By Andrew Bolt ~
The Australian Prime Minister Malcolm Turnbull is slow to adjust to Donald Trump’s win. But he should learn three things from this video of Trump’s presser with British PM Theresa May.
First, Trump can charm even the usually viciously hostile media. And here is a clue from Trump: “I’m not as brash as you might think… I’m a people person and I think you are too Theresa.”
Second, Trump listens and will defer to his experts – in this case to his new Defence Secretary, General “Mad Dog” Mattis, who opposes Trump on the use of torture.
Third, he’s made a win-win deal with May on NATO, making her seem a moderating influence but getting her support for reform.
May has played her cards beautifully, defying the shock-horror at home from the media class to go to Washington and deal with the monster Trump.
She put any differences to one side, at least publicly, while still holding to her arguments, particularly on the danger of going soft on Russia. She has praised Trump, who in return has given May privileged access and backed her on Brexit.
May has instead preferred to grab this opportunity to form a common (conservative) front to help both sides in some of the defining geo-political and cultural challenges of our times:
[May set] out her vision for a new “special relationship” between post-Brexit Britain and Donald Trump’s US, she said both countries had a mission to resist the “eclipse of the west” by China, India and Russia.
In a foreign policy speech to congressional Republicans in Philadelphia, she said the decline of the west was not inevitable but the US and UK had to “lead together, again”.
In a pointed reference to China, Mrs May said she hoped rising powers would embrace democracy and liberty but said that, if they did not, the west would have to stand up for its values.
“We — our two countries together — have a joint responsibility to lead,” she said. “Because when others step up as we step back, it is bad for America, for Britain and the world.”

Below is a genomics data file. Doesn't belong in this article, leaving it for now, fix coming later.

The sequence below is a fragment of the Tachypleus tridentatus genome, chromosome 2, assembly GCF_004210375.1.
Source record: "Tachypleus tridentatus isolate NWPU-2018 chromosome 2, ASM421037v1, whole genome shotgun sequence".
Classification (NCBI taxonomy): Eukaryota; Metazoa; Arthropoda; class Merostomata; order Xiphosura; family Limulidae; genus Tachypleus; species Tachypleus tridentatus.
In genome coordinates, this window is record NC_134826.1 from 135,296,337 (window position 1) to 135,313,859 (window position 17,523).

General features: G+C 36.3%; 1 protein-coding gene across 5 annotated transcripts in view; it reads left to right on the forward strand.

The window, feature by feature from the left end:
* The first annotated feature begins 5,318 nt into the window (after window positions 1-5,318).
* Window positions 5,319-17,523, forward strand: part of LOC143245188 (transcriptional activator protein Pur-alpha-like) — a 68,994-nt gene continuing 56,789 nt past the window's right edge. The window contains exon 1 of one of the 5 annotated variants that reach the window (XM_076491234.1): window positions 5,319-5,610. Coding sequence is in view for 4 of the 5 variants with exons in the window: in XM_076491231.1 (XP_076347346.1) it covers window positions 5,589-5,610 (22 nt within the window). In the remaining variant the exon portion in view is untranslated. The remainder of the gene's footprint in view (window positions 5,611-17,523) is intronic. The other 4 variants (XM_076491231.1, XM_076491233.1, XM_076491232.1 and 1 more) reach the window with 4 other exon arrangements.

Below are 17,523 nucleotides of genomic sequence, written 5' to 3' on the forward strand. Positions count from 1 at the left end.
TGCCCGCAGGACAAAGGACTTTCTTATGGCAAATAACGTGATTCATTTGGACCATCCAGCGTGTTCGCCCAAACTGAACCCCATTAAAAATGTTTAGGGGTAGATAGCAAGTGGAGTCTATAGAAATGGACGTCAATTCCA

That jibes perfectly with Trump’s own message, to the great advantage of Britain.
Why has Turnbull not tried something similar?
Instead, we get this – as described by Terry McCrann:
Yet there’s previous little indication that any of this has penetrated either the political or bureaucratic mindsets. That is what was so depressingly captured by Malcolm Turnbull’s embarrassingly inept response to Trump’s icing of the TPP trade deal.
It wasn’t just that the Prime Minister was clinging to a dead duck like a teenager to his or her shabby teddy bear — a duck that was not only dead, but buried and cremated — making the ludicrous suggestion that we could just substitute China for the US.
But the way it thunderingly announced the total political, policy and indeed advisory unpreparedness for Trump’s actual arrival in the White House…
Again, what a competent, or merely awake, PM should be doing himself and demanding from his policy advisers is to identify and isolate what of the post-Trump ascendancy we can take as likely; and so provides a reasonably solid basis for adjusting our policy response; and what is in the “too hard” or merely unpredictable basket…
Yet we had a PM, at best totally unprepared for an inevitability, but really in total denial of reality. Apparently we have a treasurer who is only slightly better.
Overnight, as we reported yesterday, Scott Morrison would be beating the drum in London for his company tax cut plan in the wake of the Trump ascendancy and Trump’s promise to cut the US company tax rate. Sorry Scott, your plan is so November 8. As our graphic showed, Trump wants to slash the US rate from 35 per cent to 15 per cent, the same rate of the country closest to our economy, Canada. Britain, already at 20 per cent, is aiming for 17 per cent by 2020. You want to go to 25 per cent, by 2026-27. Far too little, far too late.
Here’s an idea: Malcolm Turnbull should deliver a major speech on how Trump can be good for Australia.
Let the media choke. Its rage will only advertise Turnbull’s conservative credentials (such as they are) and his agility in seizing any opportunity to advance our national interests.
Andrew Bolt writes for the Herald Sun, Daily Telegraph, and The Advertiser and runs Australia’s most-read political blog. On week nights he hosts The Bolt Report on Sky News at 7pm and his Macquarie Radio show at 8pm with Steve Price.